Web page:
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  • Are Contaminated Supplements Really Causing AAFs?
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    Are Contaminated Supplements Really Causing AAFs?

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    This is the second in a series of three articles designed to answer what I felt were the primary questions coming out of the reader forum after Ironman announced the sanctions of Beth Gerdes and Lauren Barnett. This article attempts to answer questions related to likelihood of supplement contamination causing an AAF Adverse Analytical Finding as well as what simple steps athletes can do to protect themselves.

    How likely is contamination? Many - but not all - of the problems in the supplement industry derive from the Dietary Supplement Health and Education Act DSHEA which categorized supplements as foods rather than as pharmaceuticals. And the industry needs to tackle these problems head on, especially if they want to continue to attract savvy consumers who are also justifiably concerned about needing to comply with the WADA Code. While taken as a group, these problems paint a picture of an industry run amok, it's unclear that well-intentioned athletes consuming seemingly innocuous supplements is a significant - or even regular - cause of AAFs.

    There are four very distinct problems the supplement industry faces: Products that do not actually contain what they say they do. Whether or not gingko helps memory doesn't matter if there's no actual gingko in your gingko supplement. Products that make claims with no basis in scientific fact. The typical note on the HRL reads either, "product label lists a prohibited substance" 87 substances , or "product claims to contain a prohibited substance" 62 substances.

    Of the products on the list N. The FDA considers this both fraud and a violation of drug laws. This isn't because regulations don't exist; this is because people are willing to lie and cheat and because regulation and oversight is often less well enforced than it should be. To prevent inadvertent doping cases athletes should avoid the consumption of nutritional supplements, which are advertised with extreme claims of muscle growth, increase of strength and fat loss. And if the FDA catches them, they do crack down.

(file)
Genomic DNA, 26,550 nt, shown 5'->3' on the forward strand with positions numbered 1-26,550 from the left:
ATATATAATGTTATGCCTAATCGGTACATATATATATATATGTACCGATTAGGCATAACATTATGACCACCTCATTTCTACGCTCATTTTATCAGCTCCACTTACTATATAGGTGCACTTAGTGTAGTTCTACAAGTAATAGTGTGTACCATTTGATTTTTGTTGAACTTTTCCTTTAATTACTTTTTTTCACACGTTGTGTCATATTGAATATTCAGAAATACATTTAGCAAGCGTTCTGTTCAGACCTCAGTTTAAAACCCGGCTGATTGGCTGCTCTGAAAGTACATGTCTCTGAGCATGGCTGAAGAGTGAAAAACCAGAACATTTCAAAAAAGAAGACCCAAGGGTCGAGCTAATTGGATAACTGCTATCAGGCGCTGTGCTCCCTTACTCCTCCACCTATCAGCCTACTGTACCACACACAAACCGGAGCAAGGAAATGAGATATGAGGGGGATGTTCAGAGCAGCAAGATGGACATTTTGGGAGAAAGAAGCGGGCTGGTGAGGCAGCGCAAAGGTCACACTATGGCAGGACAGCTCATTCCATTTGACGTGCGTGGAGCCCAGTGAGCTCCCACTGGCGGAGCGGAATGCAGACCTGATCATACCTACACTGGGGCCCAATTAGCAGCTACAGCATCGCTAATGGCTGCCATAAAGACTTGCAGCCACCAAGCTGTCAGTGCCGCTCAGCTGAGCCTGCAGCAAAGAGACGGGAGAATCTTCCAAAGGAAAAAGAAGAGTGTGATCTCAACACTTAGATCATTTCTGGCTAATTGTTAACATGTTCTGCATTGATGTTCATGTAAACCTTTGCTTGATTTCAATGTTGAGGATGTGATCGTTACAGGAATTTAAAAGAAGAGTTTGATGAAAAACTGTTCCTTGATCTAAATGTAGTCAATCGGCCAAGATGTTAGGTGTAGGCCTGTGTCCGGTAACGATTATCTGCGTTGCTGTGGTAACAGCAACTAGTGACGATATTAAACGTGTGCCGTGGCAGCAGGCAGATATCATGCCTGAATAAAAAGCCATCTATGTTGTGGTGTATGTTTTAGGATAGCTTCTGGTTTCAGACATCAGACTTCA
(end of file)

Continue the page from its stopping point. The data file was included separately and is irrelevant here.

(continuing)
Overwhelmingly, supplements are much more likely to be spiked than contaminated. And the supplements that are spiked are exactly the ones you'd expect.

    If the bottle has a picture of a guy with veins exploding out of his forehead as he craps a lightning bolt, don't take it.

    Supplements that are contaminated. This is the issue that everyone is worried about, but there's not a lot credible evidence that this accounts for any significant quantity of AAFs. The issue is not simply contamination, it's contamination in sufficient quantity to trigger an AAF.

    As I covered in the lab testing article, the fundamentals of the science of laboratory analysis apply here. Looking again at the HRL, there are only 37 supplements of that contain something banned that isn't on the label. But overwhelmingly, most of these products have all kinds of other red flags, such as Ar1macare Pro, which Olympus Labs states, "contains the ideal doses of these compounds to aid your metamorphosis into a Demigod.

    I don't intend this as a defense of the supplement industry; it's a very direct result of their lobbying efforts that you can buy these things cheaply and easily over the internet. This is a defense of both common sense and statistics. While some manufacturers abuse the laxity of regulation, some manufacturers view purity as a competitive advantage and have internal Quality Assurance QA and Quality Control QC processes that exceed what is required by law.

    There are plenty of great companies who want athletes to pass their drug tests. And, of course, most companies simply want to make sure their products don't cause an AAF, exposing them to a lawsuit, and don't end up on the HRL, putting them in the crosshairs of the FDA. Just because supplements are not regulated like pharmaceuticals by law, companies can choose to follow the published standards Satisfying FDA 21 CFR voluntarily.

    And if they do, you can be sure they'll tell you about it. So do your research. What responsibility does a race organizer have regarding the products they provide on-course? This isn't as clear as it should be, and there is now an increased awareness of the importance of this issue. While I think we can improve the focus on quality and integrity of all nutritional products in our sport, I don't want to engage in fear-mongering here. Recent revisions to the WADA Code make it clear that "Strict Liability" - while a noble goal - needs to have some built in flexibility.

    Here's the complete statement on the changes. The first thing they address: The Code amendments provide for longer periods of Ineligibility for real cheats, and more flexibility in sanctioning in other specific circumstances" They also speak exactly to the topic of what triathlon calls "age-group" athletes, but do so more broadly: Some countries choose to test lower-level Athletes and even fitness club participants.

    The definition of Athlete has been clarified to provide that where a National Anti-Doping Organization elects to test individuals who are neither national- nor international-level Athletes, not all of the Code requirements are applicable. On course nutrition is no exception. The number of companies that have signed on with various third party certification systems is growing exponentially. As these things gain traction, I expect that athletes will just start to demand this, and savvy race organizers will meet that demand.